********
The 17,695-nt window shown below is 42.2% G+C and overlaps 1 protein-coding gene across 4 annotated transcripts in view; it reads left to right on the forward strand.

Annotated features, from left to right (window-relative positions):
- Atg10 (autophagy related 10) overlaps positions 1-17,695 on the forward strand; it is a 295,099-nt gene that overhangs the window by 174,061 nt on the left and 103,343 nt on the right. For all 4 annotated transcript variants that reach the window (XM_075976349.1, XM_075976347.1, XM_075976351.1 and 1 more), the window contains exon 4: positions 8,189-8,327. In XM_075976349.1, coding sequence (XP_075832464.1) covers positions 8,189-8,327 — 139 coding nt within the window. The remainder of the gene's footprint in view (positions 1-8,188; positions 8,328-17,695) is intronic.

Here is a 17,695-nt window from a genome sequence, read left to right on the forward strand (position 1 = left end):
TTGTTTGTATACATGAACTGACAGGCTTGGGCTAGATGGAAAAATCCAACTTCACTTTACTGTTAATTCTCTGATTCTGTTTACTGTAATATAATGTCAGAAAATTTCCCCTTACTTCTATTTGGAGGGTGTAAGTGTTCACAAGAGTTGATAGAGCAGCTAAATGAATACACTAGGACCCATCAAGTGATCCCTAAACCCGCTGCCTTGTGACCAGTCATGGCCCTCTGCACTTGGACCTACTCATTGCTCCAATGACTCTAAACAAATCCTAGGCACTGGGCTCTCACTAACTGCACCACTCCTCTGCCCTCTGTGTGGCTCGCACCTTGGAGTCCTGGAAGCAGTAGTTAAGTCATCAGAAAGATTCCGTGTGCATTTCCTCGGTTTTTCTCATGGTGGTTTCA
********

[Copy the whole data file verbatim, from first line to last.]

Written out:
The 17,695-nt window shown below is 42.2% G+C and overlaps 1 protein-coding gene across 4 annotated transcripts in view; it reads left to right on the forward strand.

Annotated features, from left to right (window-relative positions):
- Atg10 (autophagy related 10) overlaps positions 1-17,695 on the forward strand; it is a 295,099-nt gene that overhangs the window by 174,061 nt on the left and 103,343 nt on the right. For all 4 annotated transcript variants that reach the window (XM_075976349.1, XM_075976347.1, XM_075976351.1 and 1 more), the window contains exon 4: positions 8,189-8,327. In XM_075976349.1, coding sequence (XP_075832464.1) covers positions 8,189-8,327 — 139 coding nt within the window. The remainder of the gene's footprint in view (positions 1-8,188; positions 8,328-17,695) is intronic.

Here is a 17,695-nt window from a genome sequence, read left to right on the forward strand (position 1 = left end):
TTGTTTGTATACATGAACTGACAGGCTTGGGCTAGATGGAAAAATCCAACTTCACTTTACTGTTAATTCTCTGATTCTGTTTACTGTAATATAATGTCAGAAAATTTCCCCTTACTTCTATTTGGAGGGTGTAAGTGTTCACAAGAGTTGATAGAGCAGCTAAATGAATACACTAGGACCCATCAAGTGATCCCTAAACCCGCTGCCTTGTGACCAGTCATGGCCCTCTGCACTTGGACCTACTCATTGCTCCAATGACTCTAAACAAATCCTAGGCACTGGGCTCTCACTAACTGCACCACTCCTCTGCCCTCTGTGTGGCTCGCACCTTGGAGTCCTGGAAGCAGTAGTTAAGTCATCAGAAAGATTCCGTGTGCATTTCCTCGGTTTTTCTCATGGTGGTTTCA